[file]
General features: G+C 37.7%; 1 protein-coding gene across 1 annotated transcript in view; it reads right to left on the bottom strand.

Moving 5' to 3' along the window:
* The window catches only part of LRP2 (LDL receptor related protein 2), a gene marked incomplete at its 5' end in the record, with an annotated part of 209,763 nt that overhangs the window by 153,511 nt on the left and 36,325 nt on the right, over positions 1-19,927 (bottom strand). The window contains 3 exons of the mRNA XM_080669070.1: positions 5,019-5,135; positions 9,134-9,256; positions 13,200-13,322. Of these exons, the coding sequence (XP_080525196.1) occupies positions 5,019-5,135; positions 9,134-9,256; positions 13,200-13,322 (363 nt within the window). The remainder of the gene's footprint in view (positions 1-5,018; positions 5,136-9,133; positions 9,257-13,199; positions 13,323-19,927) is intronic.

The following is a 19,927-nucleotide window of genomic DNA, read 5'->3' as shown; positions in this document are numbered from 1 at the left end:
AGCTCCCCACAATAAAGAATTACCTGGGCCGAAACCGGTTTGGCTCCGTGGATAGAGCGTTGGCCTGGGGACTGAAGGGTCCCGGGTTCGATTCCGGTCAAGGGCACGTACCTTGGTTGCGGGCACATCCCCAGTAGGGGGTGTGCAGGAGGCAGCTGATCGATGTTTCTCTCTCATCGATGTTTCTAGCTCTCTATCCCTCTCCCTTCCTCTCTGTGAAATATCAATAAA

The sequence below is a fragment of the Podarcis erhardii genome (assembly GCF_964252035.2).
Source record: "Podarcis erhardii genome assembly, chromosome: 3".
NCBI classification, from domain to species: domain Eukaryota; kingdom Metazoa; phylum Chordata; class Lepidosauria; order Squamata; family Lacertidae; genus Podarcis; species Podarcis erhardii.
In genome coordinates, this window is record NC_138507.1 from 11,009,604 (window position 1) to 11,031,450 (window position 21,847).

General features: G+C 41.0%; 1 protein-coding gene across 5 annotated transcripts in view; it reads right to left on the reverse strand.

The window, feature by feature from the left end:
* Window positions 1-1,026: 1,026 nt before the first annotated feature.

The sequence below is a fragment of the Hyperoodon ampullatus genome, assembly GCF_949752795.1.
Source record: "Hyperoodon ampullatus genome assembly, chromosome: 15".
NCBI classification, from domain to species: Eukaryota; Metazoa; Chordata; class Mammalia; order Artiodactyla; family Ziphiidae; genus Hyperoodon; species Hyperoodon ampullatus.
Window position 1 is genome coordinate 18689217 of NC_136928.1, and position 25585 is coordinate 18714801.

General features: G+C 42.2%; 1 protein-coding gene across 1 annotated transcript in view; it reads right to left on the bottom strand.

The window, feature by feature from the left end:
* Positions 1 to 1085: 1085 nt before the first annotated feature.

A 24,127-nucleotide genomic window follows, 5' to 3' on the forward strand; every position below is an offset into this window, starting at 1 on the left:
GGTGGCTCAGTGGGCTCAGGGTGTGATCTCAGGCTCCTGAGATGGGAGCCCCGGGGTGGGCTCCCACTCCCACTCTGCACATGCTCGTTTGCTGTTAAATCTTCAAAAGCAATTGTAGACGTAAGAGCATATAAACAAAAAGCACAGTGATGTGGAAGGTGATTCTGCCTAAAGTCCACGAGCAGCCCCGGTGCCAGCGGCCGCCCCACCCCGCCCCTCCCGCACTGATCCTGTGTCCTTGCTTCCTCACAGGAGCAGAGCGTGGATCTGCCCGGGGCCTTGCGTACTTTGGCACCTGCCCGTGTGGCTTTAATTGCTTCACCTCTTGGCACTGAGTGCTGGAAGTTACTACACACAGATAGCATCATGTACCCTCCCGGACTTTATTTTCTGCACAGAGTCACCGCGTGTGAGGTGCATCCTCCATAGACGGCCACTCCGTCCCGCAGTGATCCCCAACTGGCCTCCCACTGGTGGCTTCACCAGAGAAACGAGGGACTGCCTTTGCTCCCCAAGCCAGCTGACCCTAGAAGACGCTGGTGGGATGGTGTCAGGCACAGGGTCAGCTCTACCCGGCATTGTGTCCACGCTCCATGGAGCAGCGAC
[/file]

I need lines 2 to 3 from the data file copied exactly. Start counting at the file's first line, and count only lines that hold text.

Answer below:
Moving 5' to 3' along the window:
* The window catches only part of LRP2 (LDL receptor related protein 2), a gene marked incomplete at its 5' end in the record, with an annotated part of 209,763 nt that overhangs the window by 153,511 nt on the left and 36,325 nt on the right, over positions 1-19,927 (bottom strand). The window contains 3 exons of the mRNA XM_080669070.1: positions 5,019-5,135; positions 9,134-9,256; positions 13,200-13,322. Of these exons, the coding sequence (XP_080525196.1) occupies positions 5,019-5,135; positions 9,134-9,256; positions 13,200-13,322 (363 nt within the window). The remainder of the gene's footprint in view (positions 1-5,018; positions 5,136-9,133; positions 9,257-13,199; positions 13,323-19,927) is intronic.